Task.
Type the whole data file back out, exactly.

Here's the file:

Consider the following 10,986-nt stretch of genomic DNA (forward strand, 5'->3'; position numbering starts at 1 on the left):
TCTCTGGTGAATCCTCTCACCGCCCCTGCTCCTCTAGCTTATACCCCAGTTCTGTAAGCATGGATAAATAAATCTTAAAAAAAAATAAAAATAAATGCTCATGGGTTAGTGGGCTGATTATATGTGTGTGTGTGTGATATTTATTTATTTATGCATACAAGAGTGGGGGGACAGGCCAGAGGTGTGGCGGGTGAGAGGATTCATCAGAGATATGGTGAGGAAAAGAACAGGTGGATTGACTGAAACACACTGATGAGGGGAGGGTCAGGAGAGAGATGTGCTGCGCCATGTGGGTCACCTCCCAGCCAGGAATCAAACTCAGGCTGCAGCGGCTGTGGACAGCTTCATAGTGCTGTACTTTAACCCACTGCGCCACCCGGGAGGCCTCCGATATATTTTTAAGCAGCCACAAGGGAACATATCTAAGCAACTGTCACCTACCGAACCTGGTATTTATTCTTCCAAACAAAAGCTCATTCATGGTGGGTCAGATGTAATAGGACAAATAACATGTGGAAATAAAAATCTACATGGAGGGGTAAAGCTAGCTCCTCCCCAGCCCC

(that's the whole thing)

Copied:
Consider the following 10,986-nt stretch of genomic DNA (forward strand, 5'->3'; position numbering starts at 1 on the left):
TCTCTGGTGAATCCTCTCACCGCCCCTGCTCCTCTAGCTTATACCCCAGTTCTGTAAGCATGGATAAATAAATCTTAAAAAAAAATAAAAATAAATGCTCATGGGTTAGTGGGCTGATTATATGTGTGTGTGTGTGATATTTATTTATTTATGCATACAAGAGTGGGGGGACAGGCCAGAGGTGTGGCGGGTGAGAGGATTCATCAGAGATATGGTGAGGAAAAGAACAGGTGGATTGACTGAAACACACTGATGAGGGGAGGGTCAGGAGAGAGATGTGCTGCGCCATGTGGGTCACCTCCCAGCCAGGAATCAAACTCAGGCTGCAGCGGCTGTGGACAGCTTCATAGTGCTGTACTTTAACCCACTGCGCCACCCGGGAGGCCTCCGATATATTTTTAAGCAGCCACAAGGGAACATATCTAAGCAACTGTCACCTACCGAACCTGGTATTTATTCTTCCAAACAAAAGCTCATTCATGGTGGGTCAGATGTAATAGGACAAATAACATGTGGAAATAAAAATCTACATGGAGGGGTAAAGCTAGCTCCTCCCCAGCCCC